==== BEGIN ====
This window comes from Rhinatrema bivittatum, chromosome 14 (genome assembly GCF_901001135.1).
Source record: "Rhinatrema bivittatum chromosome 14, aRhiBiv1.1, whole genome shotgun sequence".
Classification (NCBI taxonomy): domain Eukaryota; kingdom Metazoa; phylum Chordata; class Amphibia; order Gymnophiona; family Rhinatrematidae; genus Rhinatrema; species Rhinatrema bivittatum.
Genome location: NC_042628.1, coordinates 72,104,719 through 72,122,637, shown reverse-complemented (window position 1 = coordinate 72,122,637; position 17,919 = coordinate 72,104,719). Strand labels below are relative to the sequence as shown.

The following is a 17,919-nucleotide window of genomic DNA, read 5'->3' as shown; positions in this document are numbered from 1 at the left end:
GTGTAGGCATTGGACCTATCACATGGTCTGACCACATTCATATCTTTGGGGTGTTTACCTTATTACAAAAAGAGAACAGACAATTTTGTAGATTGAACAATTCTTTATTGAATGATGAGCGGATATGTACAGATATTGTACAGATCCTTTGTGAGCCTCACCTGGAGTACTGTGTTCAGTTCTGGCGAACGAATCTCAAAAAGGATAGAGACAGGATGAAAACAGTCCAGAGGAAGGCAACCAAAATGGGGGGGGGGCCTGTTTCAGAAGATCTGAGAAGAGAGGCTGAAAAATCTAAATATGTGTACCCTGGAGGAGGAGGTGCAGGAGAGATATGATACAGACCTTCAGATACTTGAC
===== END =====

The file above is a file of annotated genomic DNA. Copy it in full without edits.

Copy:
This window comes from Rhinatrema bivittatum, chromosome 14 (genome assembly GCF_901001135.1).
Source record: "Rhinatrema bivittatum chromosome 14, aRhiBiv1.1, whole genome shotgun sequence".
Classification (NCBI taxonomy): domain Eukaryota; kingdom Metazoa; phylum Chordata; class Amphibia; order Gymnophiona; family Rhinatrematidae; genus Rhinatrema; species Rhinatrema bivittatum.
Genome location: NC_042628.1, coordinates 72,104,719 through 72,122,637, shown reverse-complemented (window position 1 = coordinate 72,122,637; position 17,919 = coordinate 72,104,719). Strand labels below are relative to the sequence as shown.

The following is a 17,919-nucleotide window of genomic DNA, read 5'->3' as shown; positions in this document are numbered from 1 at the left end:
GTGTAGGCATTGGACCTATCACATGGTCTGACCACATTCATATCTTTGGGGTGTTTACCTTATTACAAAAAGAGAACAGACAATTTTGTAGATTGAACAATTCTTTATTGAATGATGAGCGGATATGTACAGATATTGTACAGATCCTTTGTGAGCCTCACCTGGAGTACTGTGTTCAGTTCTGGCGAACGAATCTCAAAAAGGATAGAGACAGGATGAAAACAGTCCAGAGGAAGGCAACCAAAATGGGGGGGGGGCCTGTTTCAGAAGATCTGAGAAGAGAGGCTGAAAAATCTAAATATGTGTACCCTGGAGGAGGAGGTGCAGGAGAGATATGATACAGACCTTCAGATACTTGAC